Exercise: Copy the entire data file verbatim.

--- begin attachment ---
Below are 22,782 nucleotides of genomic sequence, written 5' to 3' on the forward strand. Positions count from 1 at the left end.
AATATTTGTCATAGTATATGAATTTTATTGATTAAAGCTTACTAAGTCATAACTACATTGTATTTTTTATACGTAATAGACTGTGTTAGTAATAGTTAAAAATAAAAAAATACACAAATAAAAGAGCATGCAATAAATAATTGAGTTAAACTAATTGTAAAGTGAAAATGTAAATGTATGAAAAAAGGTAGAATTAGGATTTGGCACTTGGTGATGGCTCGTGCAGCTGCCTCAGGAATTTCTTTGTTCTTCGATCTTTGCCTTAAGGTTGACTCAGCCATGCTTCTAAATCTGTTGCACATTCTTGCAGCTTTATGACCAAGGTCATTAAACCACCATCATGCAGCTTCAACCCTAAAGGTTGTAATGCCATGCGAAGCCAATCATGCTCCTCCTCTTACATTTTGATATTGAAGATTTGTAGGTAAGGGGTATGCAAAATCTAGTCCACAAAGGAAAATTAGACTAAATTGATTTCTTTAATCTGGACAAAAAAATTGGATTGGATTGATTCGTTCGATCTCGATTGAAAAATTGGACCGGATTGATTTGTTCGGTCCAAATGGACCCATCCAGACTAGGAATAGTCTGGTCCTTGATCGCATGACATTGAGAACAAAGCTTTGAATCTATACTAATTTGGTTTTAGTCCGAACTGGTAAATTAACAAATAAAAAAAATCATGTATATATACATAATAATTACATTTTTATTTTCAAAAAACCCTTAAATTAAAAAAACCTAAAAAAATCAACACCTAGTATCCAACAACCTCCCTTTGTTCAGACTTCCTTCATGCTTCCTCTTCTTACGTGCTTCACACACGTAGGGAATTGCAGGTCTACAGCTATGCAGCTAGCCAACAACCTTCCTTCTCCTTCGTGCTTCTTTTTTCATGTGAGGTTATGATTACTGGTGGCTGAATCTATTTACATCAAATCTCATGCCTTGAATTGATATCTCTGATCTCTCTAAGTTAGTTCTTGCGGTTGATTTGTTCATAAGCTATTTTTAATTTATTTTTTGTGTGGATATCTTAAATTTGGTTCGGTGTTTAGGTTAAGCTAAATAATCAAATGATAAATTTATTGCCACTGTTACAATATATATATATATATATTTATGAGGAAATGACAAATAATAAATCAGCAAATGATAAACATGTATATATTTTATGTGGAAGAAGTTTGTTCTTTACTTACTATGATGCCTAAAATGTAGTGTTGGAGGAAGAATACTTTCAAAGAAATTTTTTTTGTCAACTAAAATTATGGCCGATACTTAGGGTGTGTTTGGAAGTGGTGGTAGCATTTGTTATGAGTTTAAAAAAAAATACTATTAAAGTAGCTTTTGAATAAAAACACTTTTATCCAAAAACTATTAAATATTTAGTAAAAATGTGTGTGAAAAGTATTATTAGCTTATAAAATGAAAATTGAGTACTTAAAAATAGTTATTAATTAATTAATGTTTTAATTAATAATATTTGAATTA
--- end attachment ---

Below are 22,782 nucleotides of genomic sequence, written 5' to 3' on the forward strand. Positions count from 1 at the left end.
AATATTTGTCATAGTATATGAATTTTATTGATTAAAGCTTACTAAGTCATAACTACATTGTATTTTTTATACGTAATAGACTGTGTTAGTAATAGTTAAAAATAAAAAAATACACAAATAAAAGAGCATGCAATAAATAATTGAGTTAAACTAATTGTAAAGTGAAAATGTAAATGTATGAAAAAAGGTAGAATTAGGATTTGGCACTTGGTGATGGCTCGTGCAGCTGCCTCAGGAATTTCTTTGTTCTTCGATCTTTGCCTTAAGGTTGACTCAGCCATGCTTCTAAATCTGTTGCACATTCTTGCAGCTTTATGACCAAGGTCATTAAACCACCATCATGCAGCTTCAACCCTAAAGGTTGTAATGCCATGCGAAGCCAATCATGCTCCTCCTCTTACATTTTGATATTGAAGATTTGTAGGTAAGGGGTATGCAAAATCTAGTCCACAAAGGAAAATTAGACTAAATTGATTTCTTTAATCTGGACAAAAAAATTGGATTGGATTGATTCGTTCGATCTCGATTGAAAAATTGGACCGGATTGATTTGTTCGGTCCAAATGGACCCATCCAGACTAGGAATAGTCTGGTCCTTGATCGCATGACATTGAGAACAAAGCTTTGAATCTATACTAATTTGGTTTTAGTCCGAACTGGTAAATTAACAAATAAAAAAAATCATGTATATATACATAATAATTACATTTTTATTTTCAAAAAACCCTTAAATTAAAAAAACCTAAAAAAATCAACACCTAGTATCCAACAACCTCCCTTTGTTCAGACTTCCTTCATGCTTCCTCTTCTTACGTGCTTCACACACGTAGGGAATTGCAGGTCTACAGCTATGCAGCTAGCCAACAACCTTCCTTCTCCTTCGTGCTTCTTTTTTCATGTGAGGTTATGATTACTGGTGGCTGAATCTATTTACATCAAATCTCATGCCTTGAATTGATATCTCTGATCTCTCTAAGTTAGTTCTTGCGGTTGATTTGTTCATAAGCTATTTTTAATTTATTTTTTGTGTGGATATCTTAAATTTGGTTCGGTGTTTAGGTTAAGCTAAATAATCAAATGATAAATTTATTGCCACTGTTACAATATATATATATATATATTTATGAGGAAATGACAAATAATAAATCAGCAAATGATAAACATGTATATATTTTATGTGGAAGAAGTTTGTTCTTTACTTACTATGATGCCTAAAATGTAGTGTTGGAGGAAGAATACTTTCAAAGAAATTTTTTTTGTCAACTAAAATTATGGCCGATACTTAGGGTGTGTTTGGAAGTGGTGGTAGCATTTGTTATGAGTTTAAAAAAAAATACTATTAAAGTAGCTTTTGAATAAAAACACTTTTATCCAAAAACTATTAAATATTTAGTAAAAATGTGTGTGAAAAGTATTATTAGCTTATAAAATGAAAATTGAGTACTTAAAAATAGTTATTAATTAATTAATGTTTTAATTAATAATATTTGAATTA